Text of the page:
This suggests the AMP is a high demand area compared to other advanced manufacturing parks. The AMP’s land is as, or more, valuable than these other parks, despite being in a city-region with a much weaker skills base. Figure 10 shows that Sheffield City Region has fewer workers occupying a high-level position (such as managers, engineers, data scientists or lawyers) than any of the regions in which the comparator business parks are located.
There is a large gap between Sheffield City Region and the regions of Cody and Milton parks (Hampshire and Berkshire, Buckinghamshire and Oxfordshire) with the most expensive land. Here, high-level occupations account for 42 and 48 per cent of all jobs, compared to 35 per cent in Sheffield City Region. Advanced manufacturing locates in these other parks in part due to the skills their local economies can offer. This drives up local wages and the price of land.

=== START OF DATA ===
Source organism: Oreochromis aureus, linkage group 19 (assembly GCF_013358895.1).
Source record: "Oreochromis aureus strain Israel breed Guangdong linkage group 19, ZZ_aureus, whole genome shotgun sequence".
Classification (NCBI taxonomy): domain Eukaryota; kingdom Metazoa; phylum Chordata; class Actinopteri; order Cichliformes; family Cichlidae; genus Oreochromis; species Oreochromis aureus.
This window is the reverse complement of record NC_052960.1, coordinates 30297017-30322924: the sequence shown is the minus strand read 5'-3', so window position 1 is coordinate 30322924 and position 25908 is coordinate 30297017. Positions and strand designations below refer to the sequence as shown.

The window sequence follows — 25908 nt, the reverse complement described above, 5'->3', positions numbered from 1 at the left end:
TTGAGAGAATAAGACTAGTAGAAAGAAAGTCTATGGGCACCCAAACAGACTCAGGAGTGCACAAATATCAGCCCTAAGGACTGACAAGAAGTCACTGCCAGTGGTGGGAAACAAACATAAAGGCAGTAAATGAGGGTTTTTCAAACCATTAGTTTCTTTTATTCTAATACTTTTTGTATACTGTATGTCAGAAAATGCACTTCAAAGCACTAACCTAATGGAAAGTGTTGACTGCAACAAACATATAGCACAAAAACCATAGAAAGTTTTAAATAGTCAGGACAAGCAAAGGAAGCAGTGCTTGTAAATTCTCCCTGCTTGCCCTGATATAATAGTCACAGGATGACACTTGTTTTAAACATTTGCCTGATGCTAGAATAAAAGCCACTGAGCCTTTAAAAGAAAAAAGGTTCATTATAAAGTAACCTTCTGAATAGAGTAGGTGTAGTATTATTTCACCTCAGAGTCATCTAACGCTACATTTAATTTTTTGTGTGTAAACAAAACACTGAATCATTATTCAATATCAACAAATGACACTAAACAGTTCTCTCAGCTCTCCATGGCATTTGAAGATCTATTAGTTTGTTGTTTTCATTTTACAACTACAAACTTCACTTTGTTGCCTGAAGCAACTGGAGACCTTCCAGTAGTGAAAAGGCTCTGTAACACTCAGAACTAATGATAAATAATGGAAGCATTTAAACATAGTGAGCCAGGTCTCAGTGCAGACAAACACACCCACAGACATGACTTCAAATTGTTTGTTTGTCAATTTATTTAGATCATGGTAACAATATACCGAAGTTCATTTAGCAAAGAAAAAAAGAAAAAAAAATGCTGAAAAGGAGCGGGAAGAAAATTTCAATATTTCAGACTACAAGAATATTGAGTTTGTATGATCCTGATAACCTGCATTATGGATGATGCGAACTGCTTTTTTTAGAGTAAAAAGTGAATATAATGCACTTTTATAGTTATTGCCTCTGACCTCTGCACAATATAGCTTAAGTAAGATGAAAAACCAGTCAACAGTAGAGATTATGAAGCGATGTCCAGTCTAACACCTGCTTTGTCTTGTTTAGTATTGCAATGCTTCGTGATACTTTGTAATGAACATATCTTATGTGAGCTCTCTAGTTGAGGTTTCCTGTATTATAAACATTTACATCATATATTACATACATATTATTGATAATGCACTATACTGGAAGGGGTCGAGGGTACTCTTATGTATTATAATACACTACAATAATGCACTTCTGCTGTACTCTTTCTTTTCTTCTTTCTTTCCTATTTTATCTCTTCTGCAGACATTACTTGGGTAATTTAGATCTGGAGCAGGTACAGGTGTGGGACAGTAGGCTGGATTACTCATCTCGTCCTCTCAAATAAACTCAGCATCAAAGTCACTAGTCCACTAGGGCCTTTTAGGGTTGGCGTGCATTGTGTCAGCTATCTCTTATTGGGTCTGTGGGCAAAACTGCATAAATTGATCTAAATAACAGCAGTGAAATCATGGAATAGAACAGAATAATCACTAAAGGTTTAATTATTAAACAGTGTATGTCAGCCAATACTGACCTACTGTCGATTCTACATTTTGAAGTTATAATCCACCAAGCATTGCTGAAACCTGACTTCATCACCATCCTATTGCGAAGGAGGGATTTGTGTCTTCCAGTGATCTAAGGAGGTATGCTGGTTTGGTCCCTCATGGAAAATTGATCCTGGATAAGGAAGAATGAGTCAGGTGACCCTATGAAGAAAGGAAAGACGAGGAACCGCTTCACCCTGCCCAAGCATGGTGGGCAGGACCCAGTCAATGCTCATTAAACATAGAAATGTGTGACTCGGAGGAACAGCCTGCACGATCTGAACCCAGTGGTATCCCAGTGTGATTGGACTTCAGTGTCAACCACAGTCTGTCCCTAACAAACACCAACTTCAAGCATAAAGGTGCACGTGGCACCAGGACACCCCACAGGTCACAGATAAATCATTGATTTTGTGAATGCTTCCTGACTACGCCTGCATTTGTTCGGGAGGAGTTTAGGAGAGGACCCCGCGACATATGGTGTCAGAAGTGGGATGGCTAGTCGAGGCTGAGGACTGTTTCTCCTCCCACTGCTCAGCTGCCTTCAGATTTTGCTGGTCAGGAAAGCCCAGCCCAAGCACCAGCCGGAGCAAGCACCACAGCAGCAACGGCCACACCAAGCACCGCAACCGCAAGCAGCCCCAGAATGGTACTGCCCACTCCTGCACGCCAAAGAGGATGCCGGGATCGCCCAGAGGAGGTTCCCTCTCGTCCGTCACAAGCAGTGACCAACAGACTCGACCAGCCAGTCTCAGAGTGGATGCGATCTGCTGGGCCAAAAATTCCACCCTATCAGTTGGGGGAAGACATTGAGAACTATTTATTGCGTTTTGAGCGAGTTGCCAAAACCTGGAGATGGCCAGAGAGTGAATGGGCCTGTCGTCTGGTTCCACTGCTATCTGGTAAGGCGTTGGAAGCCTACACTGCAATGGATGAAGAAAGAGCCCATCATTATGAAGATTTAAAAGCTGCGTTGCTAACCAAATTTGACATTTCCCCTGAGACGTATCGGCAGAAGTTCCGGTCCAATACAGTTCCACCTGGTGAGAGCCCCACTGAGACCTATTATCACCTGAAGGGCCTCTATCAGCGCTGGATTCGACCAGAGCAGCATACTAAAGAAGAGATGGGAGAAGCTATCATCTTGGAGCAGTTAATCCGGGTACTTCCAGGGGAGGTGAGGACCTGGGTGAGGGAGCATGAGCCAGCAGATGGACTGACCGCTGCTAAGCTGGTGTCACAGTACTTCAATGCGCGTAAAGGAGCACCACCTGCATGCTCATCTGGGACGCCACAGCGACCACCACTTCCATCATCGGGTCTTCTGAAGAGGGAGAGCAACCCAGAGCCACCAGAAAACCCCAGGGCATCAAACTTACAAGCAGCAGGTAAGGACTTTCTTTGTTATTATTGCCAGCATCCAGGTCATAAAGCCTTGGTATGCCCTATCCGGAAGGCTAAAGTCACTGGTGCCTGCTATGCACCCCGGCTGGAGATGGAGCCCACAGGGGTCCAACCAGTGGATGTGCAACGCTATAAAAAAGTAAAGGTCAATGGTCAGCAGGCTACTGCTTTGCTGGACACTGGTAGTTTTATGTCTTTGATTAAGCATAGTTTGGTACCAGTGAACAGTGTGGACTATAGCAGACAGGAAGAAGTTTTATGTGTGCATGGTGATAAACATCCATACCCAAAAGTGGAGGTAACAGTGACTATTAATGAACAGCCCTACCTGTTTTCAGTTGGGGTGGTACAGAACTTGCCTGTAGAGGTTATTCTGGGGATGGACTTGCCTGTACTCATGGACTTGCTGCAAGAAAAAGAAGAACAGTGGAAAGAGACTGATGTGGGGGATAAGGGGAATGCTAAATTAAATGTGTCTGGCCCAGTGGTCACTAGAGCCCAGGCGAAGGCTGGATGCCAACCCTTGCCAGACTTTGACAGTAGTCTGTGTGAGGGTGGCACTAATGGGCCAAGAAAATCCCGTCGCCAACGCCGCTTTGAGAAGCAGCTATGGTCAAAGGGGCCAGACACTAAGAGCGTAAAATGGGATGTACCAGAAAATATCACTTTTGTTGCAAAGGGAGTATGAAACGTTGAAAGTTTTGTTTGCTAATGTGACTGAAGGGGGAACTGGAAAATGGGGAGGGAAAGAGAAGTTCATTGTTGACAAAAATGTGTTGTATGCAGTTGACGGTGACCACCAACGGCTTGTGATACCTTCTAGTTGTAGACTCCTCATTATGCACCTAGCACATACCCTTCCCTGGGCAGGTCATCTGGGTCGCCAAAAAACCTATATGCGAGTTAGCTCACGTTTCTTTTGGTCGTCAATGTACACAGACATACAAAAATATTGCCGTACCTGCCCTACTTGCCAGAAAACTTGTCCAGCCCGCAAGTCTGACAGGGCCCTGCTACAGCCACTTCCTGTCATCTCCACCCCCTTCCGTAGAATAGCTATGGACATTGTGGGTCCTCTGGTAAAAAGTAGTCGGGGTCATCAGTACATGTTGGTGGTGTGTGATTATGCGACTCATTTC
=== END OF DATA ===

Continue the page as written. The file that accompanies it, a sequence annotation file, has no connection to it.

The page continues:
But, although skills levels in the Sheffield City Region are weaker than in any of the other areas, they are likely to be much higher on the AMP. As mentioned, 66 per cent of all jobs on the AMP are in advanced manufacturing, and on average 64 per cent of all advanced manufacturing jobs nationally are estimated to be high-level occupations.8 This divide between the AMP and the rest of Sheffield City Region indicates that the AMP is able to offer benefits to high-value manufacturing activity that the rest of the Sheffield City Region struggles to provide.
The AMP is a cluster of high-skilled and productive activity. Even though the AMP is expensive to locate on, there are now almost 500 advanced manufacturing jobs on the site, with half of all jobs having been created since 2012.
Understanding what these results mean for national and local industrial strategy requires an understanding of the origins of the AMP, its appeal to firms, and whether the model is replicable in other places.